Bank Negara can intervene if cuts dent investment, says research firm


25 Jun 2018, 4:14 am

Updated 2 years ago


Bank Negara will not hesitate to step in to provide economic support to the country through monetary tools, says Public Investment Bank Research (PIB Research).

In a research note today, PIB Research said Malaysia was undergoing rapid transition with the new federal government.

"Any adjustment and rebalancing efforts may in one way or another impact the government’s delivery system, potentially causing a dent to the demand side of economy such as private and public investment, especially when the government is committed to reduce wastage and cutting costs.

"As projects like the Kuala Lumpur-Singapore High Speed Rail (HSR) and Mass Rapid Transit 3 (MRT3) had been looked upon to support the investment momentum, the decision to scrap or defer the projects may impact the sector’s performance," it said.

However, PIB Research noted that Bank Negara would also not hesitate to step in at any sign of economic weakness.

It added that the tepid inflation momentum of 1.7 percent in 2018 year-to-date, following the benign global cost factor, gave the central bank comfortable room to intervene in the policy rate, as it could result in competitive real effective interest rate.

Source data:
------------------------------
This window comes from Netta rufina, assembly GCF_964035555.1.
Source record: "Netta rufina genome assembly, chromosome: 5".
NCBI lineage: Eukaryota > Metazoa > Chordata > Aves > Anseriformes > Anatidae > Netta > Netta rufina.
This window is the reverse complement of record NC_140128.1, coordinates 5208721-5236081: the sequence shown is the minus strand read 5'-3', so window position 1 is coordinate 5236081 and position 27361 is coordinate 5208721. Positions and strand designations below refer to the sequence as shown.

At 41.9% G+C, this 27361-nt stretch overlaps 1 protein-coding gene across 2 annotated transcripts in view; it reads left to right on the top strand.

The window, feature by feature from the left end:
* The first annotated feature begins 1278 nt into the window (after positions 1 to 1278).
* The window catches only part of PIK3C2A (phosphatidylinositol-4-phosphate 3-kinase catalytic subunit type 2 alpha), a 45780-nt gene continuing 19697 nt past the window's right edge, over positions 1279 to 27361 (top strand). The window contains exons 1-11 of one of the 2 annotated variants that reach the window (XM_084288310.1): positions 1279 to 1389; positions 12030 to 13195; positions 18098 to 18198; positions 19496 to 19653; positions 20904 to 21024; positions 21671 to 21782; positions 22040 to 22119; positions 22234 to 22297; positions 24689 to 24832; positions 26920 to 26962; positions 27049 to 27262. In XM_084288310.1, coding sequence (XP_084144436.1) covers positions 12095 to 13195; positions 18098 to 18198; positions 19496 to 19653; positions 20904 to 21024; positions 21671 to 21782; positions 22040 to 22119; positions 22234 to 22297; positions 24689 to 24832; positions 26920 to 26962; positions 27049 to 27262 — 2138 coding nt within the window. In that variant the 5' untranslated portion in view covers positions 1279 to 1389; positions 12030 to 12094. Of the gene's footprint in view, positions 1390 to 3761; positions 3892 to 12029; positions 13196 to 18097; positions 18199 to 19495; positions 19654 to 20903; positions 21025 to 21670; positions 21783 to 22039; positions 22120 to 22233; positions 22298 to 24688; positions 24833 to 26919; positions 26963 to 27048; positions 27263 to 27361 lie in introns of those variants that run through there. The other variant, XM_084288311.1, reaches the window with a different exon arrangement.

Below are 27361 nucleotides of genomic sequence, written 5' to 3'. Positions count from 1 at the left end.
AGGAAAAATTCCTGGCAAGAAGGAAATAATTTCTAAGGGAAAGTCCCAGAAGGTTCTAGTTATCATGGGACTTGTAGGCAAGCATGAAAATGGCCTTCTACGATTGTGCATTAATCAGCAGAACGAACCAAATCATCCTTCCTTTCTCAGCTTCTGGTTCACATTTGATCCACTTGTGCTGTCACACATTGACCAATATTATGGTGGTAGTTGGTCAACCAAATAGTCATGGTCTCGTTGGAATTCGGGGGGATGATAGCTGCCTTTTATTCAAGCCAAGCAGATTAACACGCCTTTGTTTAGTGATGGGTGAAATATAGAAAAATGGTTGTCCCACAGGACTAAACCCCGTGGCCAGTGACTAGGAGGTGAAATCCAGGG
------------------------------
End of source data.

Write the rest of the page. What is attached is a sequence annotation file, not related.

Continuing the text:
“Any policy rate intervention through a cut can spur not only the economy, but also the investing appetite, which is a win-win strategy for all.”

PIB Research said Malaysia was known to be unhesitating and acting ahead of the curve in recent times, as shown during the global credit crisis and the United Kingdom’s withdrawal from the European Union.

On another note, PIB Research said the new Bank Negara governor, Nor Shamsiah Mohd Yunos’s immediate task would be the Fourth Monetary Policy Meeting on July 11 – which would be closely monitored as the central bank was expected to assess the immediate impact of the brewing United States-China trade war.

The research firm said this could be a source of risk as Malaysia is the eighth largest trade partner of the US.

"The secondary impact should be real as well, especially when it can disrupt the supply and revenue chain due to our close trade integration with China and the US," it added.

- Bernama